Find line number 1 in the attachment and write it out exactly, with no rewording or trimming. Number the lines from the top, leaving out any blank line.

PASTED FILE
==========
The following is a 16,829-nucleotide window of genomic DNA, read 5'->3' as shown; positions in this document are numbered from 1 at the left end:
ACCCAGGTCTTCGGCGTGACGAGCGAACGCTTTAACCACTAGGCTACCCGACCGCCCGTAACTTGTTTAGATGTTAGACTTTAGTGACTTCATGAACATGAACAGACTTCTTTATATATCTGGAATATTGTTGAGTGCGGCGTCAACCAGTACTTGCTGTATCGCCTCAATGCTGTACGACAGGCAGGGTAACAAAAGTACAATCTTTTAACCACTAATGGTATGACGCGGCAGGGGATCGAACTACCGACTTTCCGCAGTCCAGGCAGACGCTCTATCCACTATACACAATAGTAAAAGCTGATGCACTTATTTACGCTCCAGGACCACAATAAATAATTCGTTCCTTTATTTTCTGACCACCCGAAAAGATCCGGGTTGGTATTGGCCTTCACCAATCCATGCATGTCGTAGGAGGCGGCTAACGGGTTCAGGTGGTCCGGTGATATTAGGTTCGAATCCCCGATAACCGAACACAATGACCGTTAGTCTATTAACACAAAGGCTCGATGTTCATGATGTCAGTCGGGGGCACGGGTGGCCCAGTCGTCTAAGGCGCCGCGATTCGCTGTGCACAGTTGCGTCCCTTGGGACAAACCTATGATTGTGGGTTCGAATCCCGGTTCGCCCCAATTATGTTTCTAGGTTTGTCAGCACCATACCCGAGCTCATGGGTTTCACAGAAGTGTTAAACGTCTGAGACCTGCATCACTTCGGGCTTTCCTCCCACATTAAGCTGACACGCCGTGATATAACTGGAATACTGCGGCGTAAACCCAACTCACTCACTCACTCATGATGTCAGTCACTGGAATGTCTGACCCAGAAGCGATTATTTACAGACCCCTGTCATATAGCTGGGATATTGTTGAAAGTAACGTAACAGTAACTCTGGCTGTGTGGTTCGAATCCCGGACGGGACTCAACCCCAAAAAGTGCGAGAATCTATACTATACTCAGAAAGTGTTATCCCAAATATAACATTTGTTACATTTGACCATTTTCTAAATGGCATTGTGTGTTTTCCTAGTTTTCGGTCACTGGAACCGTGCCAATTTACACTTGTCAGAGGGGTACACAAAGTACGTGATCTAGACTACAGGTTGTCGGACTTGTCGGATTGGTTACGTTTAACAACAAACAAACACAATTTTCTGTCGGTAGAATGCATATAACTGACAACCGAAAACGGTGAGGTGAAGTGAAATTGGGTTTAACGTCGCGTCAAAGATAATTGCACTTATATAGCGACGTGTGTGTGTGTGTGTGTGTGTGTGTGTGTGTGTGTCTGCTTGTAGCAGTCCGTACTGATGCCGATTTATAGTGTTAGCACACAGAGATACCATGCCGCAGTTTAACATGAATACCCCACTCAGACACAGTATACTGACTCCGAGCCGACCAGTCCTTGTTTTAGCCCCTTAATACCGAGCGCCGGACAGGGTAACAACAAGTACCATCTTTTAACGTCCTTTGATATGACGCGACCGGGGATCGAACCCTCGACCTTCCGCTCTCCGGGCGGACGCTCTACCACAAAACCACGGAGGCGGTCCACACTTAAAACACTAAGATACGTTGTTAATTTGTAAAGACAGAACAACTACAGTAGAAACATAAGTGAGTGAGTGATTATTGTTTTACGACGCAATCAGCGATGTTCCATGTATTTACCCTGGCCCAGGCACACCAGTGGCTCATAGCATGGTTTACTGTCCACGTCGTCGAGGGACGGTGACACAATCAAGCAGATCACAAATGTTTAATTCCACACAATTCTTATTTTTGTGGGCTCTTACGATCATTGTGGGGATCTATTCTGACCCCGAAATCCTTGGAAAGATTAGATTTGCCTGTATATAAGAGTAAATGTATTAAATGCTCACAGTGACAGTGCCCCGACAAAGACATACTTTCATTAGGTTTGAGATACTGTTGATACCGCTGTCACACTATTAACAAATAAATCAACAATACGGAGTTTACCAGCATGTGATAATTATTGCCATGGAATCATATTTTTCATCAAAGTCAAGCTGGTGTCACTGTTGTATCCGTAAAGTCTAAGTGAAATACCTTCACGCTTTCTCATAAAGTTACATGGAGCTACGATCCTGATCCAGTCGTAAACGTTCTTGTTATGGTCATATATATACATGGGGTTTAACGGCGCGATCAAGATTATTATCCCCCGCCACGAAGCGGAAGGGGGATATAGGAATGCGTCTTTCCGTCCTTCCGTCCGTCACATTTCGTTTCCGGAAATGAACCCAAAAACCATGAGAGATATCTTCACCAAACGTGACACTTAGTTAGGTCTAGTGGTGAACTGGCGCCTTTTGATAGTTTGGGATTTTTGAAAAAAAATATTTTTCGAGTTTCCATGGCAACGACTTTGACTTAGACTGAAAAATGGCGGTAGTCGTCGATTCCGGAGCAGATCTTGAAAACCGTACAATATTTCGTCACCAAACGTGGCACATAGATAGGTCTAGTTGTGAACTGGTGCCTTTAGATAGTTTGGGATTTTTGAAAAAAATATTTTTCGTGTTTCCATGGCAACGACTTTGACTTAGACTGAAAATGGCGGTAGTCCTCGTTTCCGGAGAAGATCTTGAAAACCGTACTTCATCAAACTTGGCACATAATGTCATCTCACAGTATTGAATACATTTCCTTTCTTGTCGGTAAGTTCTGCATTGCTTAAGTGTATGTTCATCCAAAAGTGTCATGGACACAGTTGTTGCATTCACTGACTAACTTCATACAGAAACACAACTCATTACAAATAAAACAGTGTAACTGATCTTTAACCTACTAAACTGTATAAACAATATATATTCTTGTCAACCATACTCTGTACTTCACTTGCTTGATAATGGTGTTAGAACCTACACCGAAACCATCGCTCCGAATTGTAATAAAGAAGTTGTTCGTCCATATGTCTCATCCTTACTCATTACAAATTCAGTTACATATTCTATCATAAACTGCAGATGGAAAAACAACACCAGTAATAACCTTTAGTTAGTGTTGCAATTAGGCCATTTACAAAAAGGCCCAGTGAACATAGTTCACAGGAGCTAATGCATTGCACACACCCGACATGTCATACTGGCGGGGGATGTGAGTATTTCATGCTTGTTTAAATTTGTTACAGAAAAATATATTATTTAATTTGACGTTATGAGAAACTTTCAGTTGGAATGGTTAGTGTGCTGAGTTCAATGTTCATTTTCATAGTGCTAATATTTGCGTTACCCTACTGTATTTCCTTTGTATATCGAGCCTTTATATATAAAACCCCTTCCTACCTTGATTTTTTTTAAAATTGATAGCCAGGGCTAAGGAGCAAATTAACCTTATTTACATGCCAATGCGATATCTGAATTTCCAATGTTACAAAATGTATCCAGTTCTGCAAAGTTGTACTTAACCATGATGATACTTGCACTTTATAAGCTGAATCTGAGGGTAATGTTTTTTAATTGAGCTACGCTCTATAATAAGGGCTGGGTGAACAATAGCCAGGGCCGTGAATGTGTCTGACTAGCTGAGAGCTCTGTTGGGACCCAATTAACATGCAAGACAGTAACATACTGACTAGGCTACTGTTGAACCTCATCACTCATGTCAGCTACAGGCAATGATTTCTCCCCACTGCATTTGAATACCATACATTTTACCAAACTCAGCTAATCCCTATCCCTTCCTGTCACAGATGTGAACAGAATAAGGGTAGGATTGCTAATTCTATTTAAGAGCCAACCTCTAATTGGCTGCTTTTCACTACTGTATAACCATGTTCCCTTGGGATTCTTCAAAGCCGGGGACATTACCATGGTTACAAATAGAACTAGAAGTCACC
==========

The following is a 16,829-nucleotide window of genomic DNA, read 5'->3' as shown; positions in this document are numbered from 1 at the left end: